There is a question that should both freak out and enrage any sensible American, at least when it comes to foreign policy:

“Why can’t we use nukes? Why do we keep them around if we don’t use them?”

When I think of a nice, easy, lighthearted topic that I can talk about, I go to nuclear warfare. We’ve been in the nuclear age for over 72 years, but we’ve only had one nuclear war. For those of you who need a bit of a refresher on our history with the atom bomb, here’s a brief documentary.

Anyways, as of now, there are nine nations that are confirmed to have nuclear weapons capabilities: The United States, the UK, France, China, Russia, North Korea, India, Pakistan, and Israel. The United States has one of the biggest arsenals, numbering somewhere around 4,500 nuclear weapons spread across strategic bombers, missile submarines, and land silos. That trio is known formally as the Nuclear Triad – the manner in which the United States can deliver a nuclear payload to a sumbitch and turn their cities into glass parking lots. The power to use it rests solely in the hands of the Commander-in-Chief, a.k.a. the President of the United States, a.k.a. Donald Trump.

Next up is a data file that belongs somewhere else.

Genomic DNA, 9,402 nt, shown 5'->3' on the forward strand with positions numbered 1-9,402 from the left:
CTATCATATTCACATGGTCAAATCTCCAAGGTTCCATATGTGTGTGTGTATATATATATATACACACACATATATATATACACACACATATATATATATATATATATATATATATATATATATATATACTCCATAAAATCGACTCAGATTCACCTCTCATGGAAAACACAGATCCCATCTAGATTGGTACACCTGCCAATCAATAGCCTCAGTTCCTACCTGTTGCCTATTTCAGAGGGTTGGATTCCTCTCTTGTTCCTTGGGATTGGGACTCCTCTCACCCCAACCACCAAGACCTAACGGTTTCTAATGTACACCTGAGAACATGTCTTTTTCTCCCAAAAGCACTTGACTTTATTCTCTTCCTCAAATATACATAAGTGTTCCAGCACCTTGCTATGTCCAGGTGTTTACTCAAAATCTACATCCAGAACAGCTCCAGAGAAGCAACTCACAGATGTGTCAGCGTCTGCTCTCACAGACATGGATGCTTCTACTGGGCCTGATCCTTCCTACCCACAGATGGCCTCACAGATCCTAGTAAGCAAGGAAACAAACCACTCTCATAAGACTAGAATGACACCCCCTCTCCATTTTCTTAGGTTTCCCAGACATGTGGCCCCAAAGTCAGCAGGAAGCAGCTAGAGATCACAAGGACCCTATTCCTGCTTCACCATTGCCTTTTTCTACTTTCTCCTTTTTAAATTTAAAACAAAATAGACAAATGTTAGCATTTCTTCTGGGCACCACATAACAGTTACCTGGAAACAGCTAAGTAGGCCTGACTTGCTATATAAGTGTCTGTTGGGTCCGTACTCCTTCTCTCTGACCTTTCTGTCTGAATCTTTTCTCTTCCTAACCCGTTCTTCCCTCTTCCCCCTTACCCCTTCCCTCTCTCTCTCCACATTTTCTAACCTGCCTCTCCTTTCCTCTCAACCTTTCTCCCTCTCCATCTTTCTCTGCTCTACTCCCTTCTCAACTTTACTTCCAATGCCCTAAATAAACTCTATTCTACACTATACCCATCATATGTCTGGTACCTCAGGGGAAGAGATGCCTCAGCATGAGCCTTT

In December 2015, the remaining Republican candidates met on a stage somewhere and held their fifth debate of the season. At one point, moderator Hugh Hewitt asked Trump about nuclear weaponry, in particular the Triad, and he choked BIGLY. He jumped from around on some spiel about Iraq, ISIS, global warming and “the power and the devastation,” and couldn’t name a single arm of the Triad when pressed. Luckily, Marco Rubio educated him shortly thereafter, explaining its capabilities and its purpose. This wasn’t some esoteric Defense Department crap known only to top Generals and Senators, mind you. I knew what it was, and I was seventeen years old at the time. So yeah, there was a point when the frontrunner for the Republican nomination for President knew less about the United States military than a kid in the twelfth grade with zero security clearance. That’s extremely scary, because while I like to think of myself as well-informed, I would really prefer the Republican Party’s pick for President of the United States would be able to correct me on some key foreign policy issues, NOT THE OTHER WAY AROUND.